Twist in Karnataka politics: How in the battle between Siddu and BSY, Kumaranna emerged triumphant
Bengaluru, May 24: In less than a month's time, Karnataka has seen three chief ministers--Siddaramaiah, BS Yeddyurappa and now, HD Kumaraswamy.
Before the Karnataka Assembly elections, the results of which were declared on May 15, it was Siddaramaiah who was at the helm of affairs as he strongly managed the erstwhile Congress government for five years.
Then came Bharatiya Janata Party's (BJP's) Yeddyurappa, who after the polls (despite not having the numbers), was sworn in as the CM last week. Yeddyurappa's prediction of becoming the CM did come true, albeit for a very short period, just two days, as he had to resign just ahead of the floor test on Saturday (last week) realising he has failed to woo MLAs from the opposition's camp.
In the Karnataka political drama, one man who was mostly in the backstage and dubbed as the "kingmaker" before the polls, 58-year-old Kumaranna (as Kumaraswamy is popularly known among his supporters) had the last laugh as he was sworn in as the new CM of the state on Wednesday.
Before the elections, from political parties to the media, the entire narrative was built around the battle between the two former CMs--Siddaramaiah and Yeddyurappa. Kumaraswamy, the state head of Janata Dal (Secular) (JD(S)), was seen as the man who will play a decisive role by either supporting the Congress or the BJP as most poll surveys predicted a hung Assembly.
Political analysts and pollsters were proven right, at least in one of their predictions that the election results would throw up a fractured mandate. Interestingly, no one hinted that the JD(S), which came third in the elections with 38 seats (along with the Bahujan Samaj Party), will get to rule the state. See, at times it is not bad to come last!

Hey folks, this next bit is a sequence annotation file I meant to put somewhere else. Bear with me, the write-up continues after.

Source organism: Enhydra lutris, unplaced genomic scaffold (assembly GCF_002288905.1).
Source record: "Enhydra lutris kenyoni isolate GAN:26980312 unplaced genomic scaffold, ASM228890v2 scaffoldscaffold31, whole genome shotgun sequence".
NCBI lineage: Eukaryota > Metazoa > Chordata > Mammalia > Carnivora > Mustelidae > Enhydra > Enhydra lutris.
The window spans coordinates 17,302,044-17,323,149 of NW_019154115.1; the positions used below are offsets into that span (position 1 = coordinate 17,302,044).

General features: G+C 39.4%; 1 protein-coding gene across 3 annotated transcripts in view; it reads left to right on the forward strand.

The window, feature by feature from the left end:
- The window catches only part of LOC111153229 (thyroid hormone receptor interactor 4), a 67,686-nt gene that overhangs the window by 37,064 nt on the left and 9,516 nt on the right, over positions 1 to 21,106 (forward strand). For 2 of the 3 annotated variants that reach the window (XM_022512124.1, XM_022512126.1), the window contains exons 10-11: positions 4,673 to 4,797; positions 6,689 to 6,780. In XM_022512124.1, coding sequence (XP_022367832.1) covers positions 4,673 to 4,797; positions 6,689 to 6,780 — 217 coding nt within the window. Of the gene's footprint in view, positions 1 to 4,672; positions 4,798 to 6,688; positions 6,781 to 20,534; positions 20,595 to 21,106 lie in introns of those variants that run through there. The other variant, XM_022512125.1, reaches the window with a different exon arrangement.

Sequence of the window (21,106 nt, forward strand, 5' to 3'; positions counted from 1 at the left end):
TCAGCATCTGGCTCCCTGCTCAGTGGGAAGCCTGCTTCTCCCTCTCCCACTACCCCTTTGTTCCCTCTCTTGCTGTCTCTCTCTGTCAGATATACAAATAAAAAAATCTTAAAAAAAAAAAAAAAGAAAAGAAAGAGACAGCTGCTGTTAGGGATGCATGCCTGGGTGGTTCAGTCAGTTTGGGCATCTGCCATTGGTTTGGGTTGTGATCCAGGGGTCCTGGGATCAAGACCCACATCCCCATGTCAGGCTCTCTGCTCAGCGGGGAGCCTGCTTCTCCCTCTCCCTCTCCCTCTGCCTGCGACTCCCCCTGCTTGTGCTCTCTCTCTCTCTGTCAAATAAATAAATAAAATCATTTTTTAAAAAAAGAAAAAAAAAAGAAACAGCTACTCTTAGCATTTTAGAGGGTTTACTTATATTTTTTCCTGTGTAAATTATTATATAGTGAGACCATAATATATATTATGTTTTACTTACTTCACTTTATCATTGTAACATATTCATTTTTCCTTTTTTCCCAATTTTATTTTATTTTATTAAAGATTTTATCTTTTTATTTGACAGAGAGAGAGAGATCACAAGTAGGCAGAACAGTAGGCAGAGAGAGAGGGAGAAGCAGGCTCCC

The BJP, which won 104 seats out of the 222 constituencies which went to polls on May 12, was short of at least eight MLAs to run its government. The saffron party did its best to come to power by first allegedly arm-twisting the office of the governor.
Karnataka governor Vajubhai Vala gave preference to the BJP (despite not having the numbers) to form the government. The Congress and the JD(S), which quickly stitched an alliance after the results, too staked their claim to form the government.
In fact, the Congress-JD(S) combine had the numbers (at least 116 MLAs), but could not impress the governor to call the alliance partners to form the government in the southern state.
Vala also gave Yeddyurappa 15 days (a pretty long time) to prove his majority on the floor of the house. However, the Supreme Court's verdict to immediately have a floor test in Karnataka completely changed the game in favour of the new alliance partners.
Although the Congress has won 78 seats, almost double the numbers won by the JD(S), it is the latter which got the plump post of CM. When everyone was calling Kumaraswamy as the "kingmaker", he had declared himself as the "king". The two-time CM of Karnataka was right. He definitely emerged as the "king" in a battle where he was standing far away.
During his swearing-in ceremony hosted in the precincts of the majestic and equally beautiful Vidhana Soudha (the building that houses the state legislative Assembly) located in the heart of Bengaluru on Wednesday, it rained--heavily before the event, then a slight drizzle and finally minutes ahead of the big ceremony the sky relented and the downpour stopped leaving behind a grey streak of cloud all over it.
Kumaraswamy's swearing-in ceremony became a national talking point, as most of the opposition leaders flew down to Bengaluru as a mark of solidarity with the "anti-BJP forces" ahead of the 2019 General Elections. Whether the Opposition unity will last till the next year is something we have to wait and watch, for now the Congress-JD(S) alliance is focusing on the floor test which is scheduled on Friday.
Till then, Kumaraswamy is definitely Karnataka's CM.